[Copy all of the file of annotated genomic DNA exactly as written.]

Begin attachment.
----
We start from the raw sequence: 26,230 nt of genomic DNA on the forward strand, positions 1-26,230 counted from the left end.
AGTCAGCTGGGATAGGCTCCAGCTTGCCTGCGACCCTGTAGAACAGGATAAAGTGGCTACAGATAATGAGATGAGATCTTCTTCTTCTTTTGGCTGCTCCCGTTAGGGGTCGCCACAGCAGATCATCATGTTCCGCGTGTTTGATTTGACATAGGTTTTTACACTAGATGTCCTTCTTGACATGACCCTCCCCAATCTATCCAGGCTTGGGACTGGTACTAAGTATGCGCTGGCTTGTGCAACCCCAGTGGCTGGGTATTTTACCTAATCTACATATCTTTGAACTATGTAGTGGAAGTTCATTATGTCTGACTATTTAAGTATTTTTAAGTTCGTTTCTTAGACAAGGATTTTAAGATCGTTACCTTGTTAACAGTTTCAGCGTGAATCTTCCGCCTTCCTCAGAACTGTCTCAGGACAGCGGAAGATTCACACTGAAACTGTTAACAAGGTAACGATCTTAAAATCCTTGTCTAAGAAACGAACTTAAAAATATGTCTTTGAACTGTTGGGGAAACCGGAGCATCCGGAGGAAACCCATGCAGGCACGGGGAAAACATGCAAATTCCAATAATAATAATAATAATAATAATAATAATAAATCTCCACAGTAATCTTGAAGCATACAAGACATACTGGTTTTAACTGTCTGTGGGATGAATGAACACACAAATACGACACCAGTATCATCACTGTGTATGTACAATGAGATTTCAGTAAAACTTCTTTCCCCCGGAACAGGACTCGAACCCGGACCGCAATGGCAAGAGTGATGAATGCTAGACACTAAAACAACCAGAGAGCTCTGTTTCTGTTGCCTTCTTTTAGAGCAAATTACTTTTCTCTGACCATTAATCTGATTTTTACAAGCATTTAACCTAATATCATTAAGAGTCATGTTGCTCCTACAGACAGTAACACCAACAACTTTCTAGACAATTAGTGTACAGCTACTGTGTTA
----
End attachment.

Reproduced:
We start from the raw sequence: 26,230 nt of genomic DNA on the forward strand, positions 1-26,230 counted from the left end.
AGTCAGCTGGGATAGGCTCCAGCTTGCCTGCGACCCTGTAGAACAGGATAAAGTGGCTACAGATAATGAGATGAGATCTTCTTCTTCTTTTGGCTGCTCCCGTTAGGGGTCGCCACAGCAGATCATCATGTTCCGCGTGTTTGATTTGACATAGGTTTTTACACTAGATGTCCTTCTTGACATGACCCTCCCCAATCTATCCAGGCTTGGGACTGGTACTAAGTATGCGCTGGCTTGTGCAACCCCAGTGGCTGGGTATTTTACCTAATCTACATATCTTTGAACTATGTAGTGGAAGTTCATTATGTCTGACTATTTAAGTATTTTTAAGTTCGTTTCTTAGACAAGGATTTTAAGATCGTTACCTTGTTAACAGTTTCAGCGTGAATCTTCCGCCTTCCTCAGAACTGTCTCAGGACAGCGGAAGATTCACACTGAAACTGTTAACAAGGTAACGATCTTAAAATCCTTGTCTAAGAAACGAACTTAAAAATATGTCTTTGAACTGTTGGGGAAACCGGAGCATCCGGAGGAAACCCATGCAGGCACGGGGAAAACATGCAAATTCCAATAATAATAATAATAATAATAATAATAATAAATCTCCACAGTAATCTTGAAGCATACAAGACATACTGGTTTTAACTGTCTGTGGGATGAATGAACACACAAATACGACACCAGTATCATCACTGTGTATGTACAATGAGATTTCAGTAAAACTTCTTTCCCCCGGAACAGGACTCGAACCCGGACCGCAATGGCAAGAGTGATGAATGCTAGACACTAAAACAACCAGAGAGCTCTGTTTCTGTTGCCTTCTTTTAGAGCAAATTACTTTTCTCTGACCATTAATCTGATTTTTACAAGCATTTAACCTAATATCATTAAGAGTCATGTTGCTCCTACAGACAGTAACACCAACAACTTTCTAGACAATTAGTGTACAGCTACTGTGTTA